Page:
Will filing bankruptcy affect my PSERS pension in PA?

Asked about 2 years ago - Levittown, PA

After getting divorced in 2010 and purchasing a new home in 2011, I find myself mounting a huge amount of unsecured debt = 42K - which is growing each month as I cannot meet my expenses. I have sole custody of my 3 children that live at home. I plan to retire from the PA public school system in 4 or 5 years. If I have to file bankruptcy could it affect my PSERS pension? Will I be able to keep my home? I have about 20K in equity. Please help. And if you specialize in bankruptcy please leave contact info. Thank you.

Attorney answers (3)

  1. Joseph A Mullaney III

    Contributor Level 12


    Lawyers agree


    Answered . The economy has crushed many Americans. Add divorce or unexpected medical expenses or reductions in income and you have a recipe for financial catastrophe. Fortunately, the US Bankruptcy Code can provide relief. Depending on circumstances, bankruptcy may allow one to keep his or her home especially if he or she is current on any mortgages. Bankruptcy does allow for the protection of most retirement accounts and pensions. Moreover, bankruptcy allows for a Fresh Start and a clean, orderly break from past debts that cannot be repaid in this unforgiving economy.

    Disclaimer: Nothing stated herein is legal advice. For legal advice, consult an attorney; I am not your attorney... more
  2. Daniel Edward Mueller


    Contributor Level 13


    Lawyers agree

    Answered . I agree with Mr. Mullaney. PSERS pensions are exempt in bankruptcy. In addition, because you appear to have no nonexempt equity in your home, you should have the option of keeping the house in Chapter 7 (assuming you are current and can afford the payments). Chapter 13 may be an option if you have more equity than you estimate or are behind on your payments.

    You mentioned that you are still using your credit cards. Significant purchases on your credit cards for non-necessities immediately prior to bankruptcy (particularly within 90 days of filing) may not be dischargeable. Cash advances and very large purchases can be problematic even further back. Small purchases for necessities close to filing are not generally an issue, but you will need to let your bankruptcy attorney know about any recent purchases or cash advances.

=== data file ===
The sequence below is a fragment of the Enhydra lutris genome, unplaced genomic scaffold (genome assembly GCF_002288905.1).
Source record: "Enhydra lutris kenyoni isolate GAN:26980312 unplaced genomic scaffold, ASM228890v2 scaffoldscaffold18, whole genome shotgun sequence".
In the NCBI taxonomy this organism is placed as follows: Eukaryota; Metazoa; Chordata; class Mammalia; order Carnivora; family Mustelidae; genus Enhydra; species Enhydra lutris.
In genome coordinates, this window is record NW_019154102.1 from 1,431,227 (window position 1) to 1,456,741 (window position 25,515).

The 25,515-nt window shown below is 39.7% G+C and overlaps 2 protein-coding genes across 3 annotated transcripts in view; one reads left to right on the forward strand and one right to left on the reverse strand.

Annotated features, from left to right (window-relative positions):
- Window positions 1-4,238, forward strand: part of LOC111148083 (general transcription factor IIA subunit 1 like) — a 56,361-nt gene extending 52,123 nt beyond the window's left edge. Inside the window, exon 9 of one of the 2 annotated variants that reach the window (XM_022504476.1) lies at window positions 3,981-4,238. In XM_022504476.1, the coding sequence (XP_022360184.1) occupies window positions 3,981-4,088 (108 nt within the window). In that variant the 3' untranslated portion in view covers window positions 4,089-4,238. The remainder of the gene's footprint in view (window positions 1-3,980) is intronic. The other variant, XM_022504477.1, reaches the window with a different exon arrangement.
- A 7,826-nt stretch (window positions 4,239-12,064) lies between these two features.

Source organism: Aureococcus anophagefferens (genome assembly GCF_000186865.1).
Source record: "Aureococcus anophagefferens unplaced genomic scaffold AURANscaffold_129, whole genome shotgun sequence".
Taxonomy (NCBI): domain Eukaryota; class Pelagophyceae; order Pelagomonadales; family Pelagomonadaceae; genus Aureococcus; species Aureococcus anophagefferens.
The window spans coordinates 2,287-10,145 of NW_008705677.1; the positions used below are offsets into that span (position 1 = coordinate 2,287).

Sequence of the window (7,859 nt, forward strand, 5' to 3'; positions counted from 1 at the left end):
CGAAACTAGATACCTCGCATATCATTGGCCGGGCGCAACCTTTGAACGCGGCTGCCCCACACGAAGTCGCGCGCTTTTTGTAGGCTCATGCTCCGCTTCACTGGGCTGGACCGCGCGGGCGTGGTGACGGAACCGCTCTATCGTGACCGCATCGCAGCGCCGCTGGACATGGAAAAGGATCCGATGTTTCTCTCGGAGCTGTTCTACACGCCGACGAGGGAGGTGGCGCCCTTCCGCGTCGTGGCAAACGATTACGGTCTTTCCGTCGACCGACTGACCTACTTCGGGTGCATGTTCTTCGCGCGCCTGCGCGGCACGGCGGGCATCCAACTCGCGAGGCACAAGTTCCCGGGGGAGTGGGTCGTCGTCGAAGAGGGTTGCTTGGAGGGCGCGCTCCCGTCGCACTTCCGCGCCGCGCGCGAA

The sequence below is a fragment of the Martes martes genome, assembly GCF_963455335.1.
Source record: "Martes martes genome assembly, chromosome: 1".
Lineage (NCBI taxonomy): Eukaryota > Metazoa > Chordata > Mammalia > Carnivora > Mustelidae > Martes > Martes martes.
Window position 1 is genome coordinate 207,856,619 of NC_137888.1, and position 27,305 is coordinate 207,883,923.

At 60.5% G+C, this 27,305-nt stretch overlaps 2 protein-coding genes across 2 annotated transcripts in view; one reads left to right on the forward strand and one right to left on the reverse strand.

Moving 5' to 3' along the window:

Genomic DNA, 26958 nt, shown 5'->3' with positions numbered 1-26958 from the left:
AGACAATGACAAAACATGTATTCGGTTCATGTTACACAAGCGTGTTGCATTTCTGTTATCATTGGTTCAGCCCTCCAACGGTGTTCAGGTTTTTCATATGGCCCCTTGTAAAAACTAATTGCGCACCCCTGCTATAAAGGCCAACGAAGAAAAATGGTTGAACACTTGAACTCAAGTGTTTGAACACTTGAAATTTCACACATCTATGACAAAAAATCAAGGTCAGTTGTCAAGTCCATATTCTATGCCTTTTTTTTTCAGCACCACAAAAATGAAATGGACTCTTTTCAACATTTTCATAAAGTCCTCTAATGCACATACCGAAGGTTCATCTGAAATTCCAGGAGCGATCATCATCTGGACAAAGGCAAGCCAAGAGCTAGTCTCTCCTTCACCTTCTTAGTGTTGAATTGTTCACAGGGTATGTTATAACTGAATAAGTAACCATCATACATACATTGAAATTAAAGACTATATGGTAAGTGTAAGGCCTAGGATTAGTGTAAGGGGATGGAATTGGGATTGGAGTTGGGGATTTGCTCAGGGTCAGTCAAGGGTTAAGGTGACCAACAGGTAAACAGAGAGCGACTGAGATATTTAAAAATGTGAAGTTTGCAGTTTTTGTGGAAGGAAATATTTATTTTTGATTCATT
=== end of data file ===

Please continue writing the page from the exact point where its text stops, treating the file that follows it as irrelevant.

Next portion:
Feel free to contact me with any questions.

    To reach me call 215-248-0989. Harborstone Law Group serves Philadelphia, Montgomery, Delaware, and Bucks Counties... more
  3. Carl H Starrett II

    Contributor Level 16


    Lawyers agree

    Answered . Mr. mullaney is 100% correct. If he cannot help you, I would use the attorney search function at the website for the National Association of Consumer Bankruptcy Attorneys: http://www.nacba.org/.

    Only an attorney license in your state can fully explain what proper you could keep in a bankruptcy .

    First, the firm is a debt relief agency according to the U.S. Bankruptcy Code. We help people file for bankruptcy.... more

Related Topics


Bankruptcy is a legal way for people or businesses who are no longer capable of paying back their bills to clear these debts and start over.

Debt discharge

Debt discharge is when a debtor is no longer responsible for paying off some or all of a debt. This discharge can occur for some types of debts in bankruptcy.

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